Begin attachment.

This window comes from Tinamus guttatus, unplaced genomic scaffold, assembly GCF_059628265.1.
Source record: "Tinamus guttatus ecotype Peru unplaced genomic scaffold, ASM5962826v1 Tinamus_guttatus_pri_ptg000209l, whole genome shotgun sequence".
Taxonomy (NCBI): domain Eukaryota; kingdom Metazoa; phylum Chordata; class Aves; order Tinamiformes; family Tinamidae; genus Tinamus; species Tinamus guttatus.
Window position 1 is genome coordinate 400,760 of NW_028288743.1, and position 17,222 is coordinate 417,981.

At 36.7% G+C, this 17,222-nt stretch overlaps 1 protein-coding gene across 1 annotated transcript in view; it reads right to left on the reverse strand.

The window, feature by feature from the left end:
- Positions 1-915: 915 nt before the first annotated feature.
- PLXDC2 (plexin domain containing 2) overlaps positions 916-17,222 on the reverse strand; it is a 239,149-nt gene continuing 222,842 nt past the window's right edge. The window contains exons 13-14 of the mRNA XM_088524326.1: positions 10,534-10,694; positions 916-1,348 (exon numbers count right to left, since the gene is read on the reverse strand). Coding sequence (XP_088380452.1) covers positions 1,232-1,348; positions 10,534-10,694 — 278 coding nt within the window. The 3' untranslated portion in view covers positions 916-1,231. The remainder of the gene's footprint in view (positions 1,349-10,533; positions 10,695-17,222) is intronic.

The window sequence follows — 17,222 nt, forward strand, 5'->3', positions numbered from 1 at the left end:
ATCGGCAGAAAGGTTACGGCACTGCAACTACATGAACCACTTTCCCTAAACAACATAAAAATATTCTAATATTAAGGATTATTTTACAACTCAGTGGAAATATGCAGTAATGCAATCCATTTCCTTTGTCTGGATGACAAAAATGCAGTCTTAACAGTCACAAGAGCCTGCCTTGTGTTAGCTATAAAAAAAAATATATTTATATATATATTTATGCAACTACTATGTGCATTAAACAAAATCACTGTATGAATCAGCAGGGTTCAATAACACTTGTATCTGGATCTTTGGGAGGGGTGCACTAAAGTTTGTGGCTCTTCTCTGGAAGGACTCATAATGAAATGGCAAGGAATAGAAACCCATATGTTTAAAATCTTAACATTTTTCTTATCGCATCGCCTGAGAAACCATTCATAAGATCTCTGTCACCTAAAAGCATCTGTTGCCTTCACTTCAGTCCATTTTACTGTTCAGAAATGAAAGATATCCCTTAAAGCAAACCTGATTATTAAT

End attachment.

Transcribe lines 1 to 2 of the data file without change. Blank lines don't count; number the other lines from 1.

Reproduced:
This window comes from Tinamus guttatus, unplaced genomic scaffold, assembly GCF_059628265.1.
Source record: "Tinamus guttatus ecotype Peru unplaced genomic scaffold, ASM5962826v1 Tinamus_guttatus_pri_ptg000209l, whole genome shotgun sequence".